November 10, 2016 at 2:11 pm ET
Trump’s Updated Health Proposals Still Leave Questions
President-elect Donald Trump’s most updated health care proposals don’t say whether a Trump health care policy would require insurers to cover pre-existing conditions or whether the law would continue an expanded Medicaid program.
Those are two of several questions that advocates and observers are posing about how Trump plans to replace the Affordable Care Act, which bars insurers from denying covering to people with pre-existing health conditions.
Then there’s this. The biggest challenge that Republicans face in attempting to advance health reform is how to continue covering the 20 million people who gained have insurance under the ACA.
Trump’s latest proposals are outlined on his new website for the presidential transition, greatagain.gov. Health overhaul has emerged as one of the top priorities for Republicans since sweeping the White House and both chambers of Congress in Tuesday’s election.
The health care page says a replacement plan for Obamacare would include the use of health savings accounts and returning regulatory power back to the states.
“The administration’s goal will be to create a patient-centered healthcare system that promotes choice, quality and affordability with health insurance and healthcare, and take any needed action to alleviate the burdens imposed on American families and businesses by the law,” the proposal says.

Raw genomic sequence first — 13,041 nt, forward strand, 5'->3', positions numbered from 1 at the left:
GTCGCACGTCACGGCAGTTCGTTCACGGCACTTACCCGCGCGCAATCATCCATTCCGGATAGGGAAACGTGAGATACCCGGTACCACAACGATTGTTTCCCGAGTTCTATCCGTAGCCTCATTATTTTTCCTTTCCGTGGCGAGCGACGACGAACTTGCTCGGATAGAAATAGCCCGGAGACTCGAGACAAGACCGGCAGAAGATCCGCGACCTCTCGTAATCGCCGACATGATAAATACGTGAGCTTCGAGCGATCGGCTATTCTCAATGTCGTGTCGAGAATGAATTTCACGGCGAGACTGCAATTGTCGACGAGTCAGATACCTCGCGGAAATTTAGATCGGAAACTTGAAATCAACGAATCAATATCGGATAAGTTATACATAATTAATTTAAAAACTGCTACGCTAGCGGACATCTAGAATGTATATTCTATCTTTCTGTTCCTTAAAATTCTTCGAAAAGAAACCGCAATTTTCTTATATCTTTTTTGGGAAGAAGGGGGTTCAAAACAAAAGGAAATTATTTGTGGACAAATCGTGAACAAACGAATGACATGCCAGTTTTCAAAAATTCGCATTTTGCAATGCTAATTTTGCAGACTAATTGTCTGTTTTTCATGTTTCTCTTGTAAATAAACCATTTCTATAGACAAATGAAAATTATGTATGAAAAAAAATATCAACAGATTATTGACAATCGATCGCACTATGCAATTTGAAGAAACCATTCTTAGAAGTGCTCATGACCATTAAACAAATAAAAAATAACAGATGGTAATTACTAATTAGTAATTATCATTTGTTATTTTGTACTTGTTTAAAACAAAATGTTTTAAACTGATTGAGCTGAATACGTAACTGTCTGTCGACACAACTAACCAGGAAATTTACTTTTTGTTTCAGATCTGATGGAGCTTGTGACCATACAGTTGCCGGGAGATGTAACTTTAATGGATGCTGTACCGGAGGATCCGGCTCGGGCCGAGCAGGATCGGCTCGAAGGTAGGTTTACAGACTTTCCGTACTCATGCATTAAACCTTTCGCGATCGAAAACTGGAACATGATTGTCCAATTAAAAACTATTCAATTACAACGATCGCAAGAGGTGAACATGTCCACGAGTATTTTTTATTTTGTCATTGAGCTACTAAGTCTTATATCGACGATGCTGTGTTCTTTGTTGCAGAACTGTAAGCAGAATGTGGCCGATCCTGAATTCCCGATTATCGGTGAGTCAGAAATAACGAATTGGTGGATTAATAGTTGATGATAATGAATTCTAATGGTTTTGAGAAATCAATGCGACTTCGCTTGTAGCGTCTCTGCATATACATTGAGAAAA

The Trump administration will work with Congress to allow insurers to sell policies across state lines and to re-establish high risk pools, which the transition site says is “a proven approach to ensuring access to health insurance coverage for individuals who have significant medical expenses and who have not maintained continuous coverage.”
The incoming administration also wants to give states flexibility in administering Medicaid “to enable States to experiment with innovative methods to deliver healthcare to our low-income citizens.”
Many of the people who have gained health coverage under the ACA have done so because they live in a state that opted to expand Medicaid to cover more low-income people. While Trump’s current plan doesn’t indicate whether that would be continued, Vice President-elect Mike Pence did choose to expand the program as governor of Indiana in a non-traditional way, using a federal waiver.
The site also says the incoming administration will protect individual conscience in health care, as well as protect life from conception to natural death, advance research and development in health care, reform the Food and Drug Administration to maximize patient benefits for new products, and modernize Medicaid.
The ACA “has not been a success,” the website says.
“The administration recognizes that the problems with the U.S. health care system did not begin with — and will not end with the repeal of — the ACA,” the website says.